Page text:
Introduction

Campaigning organisations, whatever their size or orientation, are intent on achieving change in the behaviour or attitudes of their target groups. But if you have ever tried working to achieve change in this way, you will probably know that getting the results you want from campaigning can be difficult. It is all too easy to get sidetracked, or run out of energy and resources, before the objective has been achieved. And the decision to campaign on a particular issue can expose tensions and c
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2.4 Systems thinking

‘The whole is more than the sum of its parts’ is a good place to start thinking about systems. A car is more than its individual components. We can think of a football team as being more than a collection of individual players or a family being more than a group of people who share the same name.

Each of these examples – the car, the football team and the family – can be seen as systems. Individual parts of a system are connected together in some way for a purpose.

Example
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3.2 The factors which influence consumer behaviour

A large number of factors influence our behaviour. Kotler and Armstrong (2008) classify these as:

  1. Psychological (motivation, perception, learning, beliefs and attitudes)

  2. Personal (age and life-cycle stage, occupation, economic circumstances, lifestyle, personality and self concept)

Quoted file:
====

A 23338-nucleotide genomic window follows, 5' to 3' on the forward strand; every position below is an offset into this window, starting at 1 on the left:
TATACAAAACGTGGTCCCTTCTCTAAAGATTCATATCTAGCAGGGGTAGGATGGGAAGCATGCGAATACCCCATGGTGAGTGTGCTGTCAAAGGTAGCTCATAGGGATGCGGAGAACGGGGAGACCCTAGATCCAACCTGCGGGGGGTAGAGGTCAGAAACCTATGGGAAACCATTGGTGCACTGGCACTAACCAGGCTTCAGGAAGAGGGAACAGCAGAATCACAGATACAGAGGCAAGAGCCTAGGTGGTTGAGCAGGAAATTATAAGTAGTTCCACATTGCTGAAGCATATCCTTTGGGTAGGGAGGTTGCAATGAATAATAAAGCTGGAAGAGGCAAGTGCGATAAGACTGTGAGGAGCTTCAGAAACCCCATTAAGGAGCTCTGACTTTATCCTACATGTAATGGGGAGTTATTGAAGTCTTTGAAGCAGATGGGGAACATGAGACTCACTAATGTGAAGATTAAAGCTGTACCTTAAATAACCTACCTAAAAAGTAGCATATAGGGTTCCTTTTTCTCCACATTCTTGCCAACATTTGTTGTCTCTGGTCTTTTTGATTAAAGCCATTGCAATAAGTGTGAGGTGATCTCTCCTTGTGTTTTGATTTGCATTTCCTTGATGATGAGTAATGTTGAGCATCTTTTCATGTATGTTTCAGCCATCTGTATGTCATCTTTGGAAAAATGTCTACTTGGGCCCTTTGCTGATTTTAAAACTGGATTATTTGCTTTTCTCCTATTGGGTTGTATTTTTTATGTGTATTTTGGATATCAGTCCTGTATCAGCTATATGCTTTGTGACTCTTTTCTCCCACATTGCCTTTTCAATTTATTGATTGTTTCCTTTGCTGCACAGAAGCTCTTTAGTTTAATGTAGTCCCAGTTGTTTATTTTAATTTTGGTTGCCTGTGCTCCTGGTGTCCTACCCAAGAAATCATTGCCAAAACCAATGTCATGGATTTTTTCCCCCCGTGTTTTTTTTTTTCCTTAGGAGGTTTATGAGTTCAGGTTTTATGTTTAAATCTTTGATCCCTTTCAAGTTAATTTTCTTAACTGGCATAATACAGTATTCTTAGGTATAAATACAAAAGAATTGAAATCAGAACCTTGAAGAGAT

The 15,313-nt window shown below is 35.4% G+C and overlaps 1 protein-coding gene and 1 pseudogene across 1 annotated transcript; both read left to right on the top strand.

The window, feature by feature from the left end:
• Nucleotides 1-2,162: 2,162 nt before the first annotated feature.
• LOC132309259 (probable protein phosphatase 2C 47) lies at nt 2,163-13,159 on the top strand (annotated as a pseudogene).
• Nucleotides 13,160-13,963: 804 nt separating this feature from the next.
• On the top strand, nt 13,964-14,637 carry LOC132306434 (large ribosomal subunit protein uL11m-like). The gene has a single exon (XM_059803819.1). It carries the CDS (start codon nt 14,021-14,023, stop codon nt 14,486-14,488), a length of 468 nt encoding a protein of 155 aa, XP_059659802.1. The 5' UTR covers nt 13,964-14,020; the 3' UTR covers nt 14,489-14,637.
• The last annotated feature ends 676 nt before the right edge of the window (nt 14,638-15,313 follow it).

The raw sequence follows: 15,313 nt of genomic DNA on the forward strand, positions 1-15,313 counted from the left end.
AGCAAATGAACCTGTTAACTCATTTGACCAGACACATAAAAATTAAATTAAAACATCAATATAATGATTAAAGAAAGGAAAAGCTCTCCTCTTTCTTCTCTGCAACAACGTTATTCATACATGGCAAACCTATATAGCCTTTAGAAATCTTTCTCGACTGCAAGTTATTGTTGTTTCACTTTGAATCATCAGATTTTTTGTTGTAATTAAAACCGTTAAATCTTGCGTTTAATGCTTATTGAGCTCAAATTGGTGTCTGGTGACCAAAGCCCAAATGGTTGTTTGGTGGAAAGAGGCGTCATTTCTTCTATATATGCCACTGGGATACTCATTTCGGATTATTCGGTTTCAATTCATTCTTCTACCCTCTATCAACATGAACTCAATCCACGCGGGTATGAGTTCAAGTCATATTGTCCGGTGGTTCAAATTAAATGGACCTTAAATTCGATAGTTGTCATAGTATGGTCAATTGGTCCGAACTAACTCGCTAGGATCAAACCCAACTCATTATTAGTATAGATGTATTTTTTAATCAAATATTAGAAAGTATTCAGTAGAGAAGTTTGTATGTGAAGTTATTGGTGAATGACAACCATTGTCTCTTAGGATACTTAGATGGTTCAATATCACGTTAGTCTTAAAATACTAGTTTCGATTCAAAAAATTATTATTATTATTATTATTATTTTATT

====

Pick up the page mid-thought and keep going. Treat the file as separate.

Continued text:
3. Social (reference groups, family, roles and status)

  4. Cultural (culture, subculture, social
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3.1 Introduction

Andraesen (1995) states that for the social marketer ‘consumer behaviour is the bottom line’ (p. 14). In order to understand how to develop programmes that will bring about behavioural change we need to understand something about the nature of behaviour. The consumer behaviour literature typically borrows from the fields of sociology, psychology and social anthropology amongst others. There is a vast, and growing, body of knowledge on the subject and a few of the main elements will be dis
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2.2 So how can social marketing be defined?

The definition offered by Kotler, Roberto and Lee (2002, p. 5) is a useful one:

The use of marketing principles and techniques to influence a target audience to voluntarily accept, reject, modify or abandon a behaviour for the benefit of individuals, groups or society as a whole.

Social marketing relies on voluntary compliance rather than legal, economic or coercive forms of influence.

<
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7.3 Staff costs

The staff time and staff-related costs need to be calculated. These include salaries, taxes, holidays, overtime, training, travel and subsistence, and accommodation for the number of staff for the time they will be needed. This raises all sorts of questions about the basis on which staff are costed and the relationship of the project budgeting system to other budgets and costing systems in the organisation. The basic assumptions underlying allocation of resources need careful consideration ea
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2 Activity and questions

Listen to the following audio clip between Terry O'Sullivan, Senior Lecturer in Management at the Open University Business School, and Chris Stalker, Head of Campaigning Effectiveness at the National Council for Voluntary Organisations.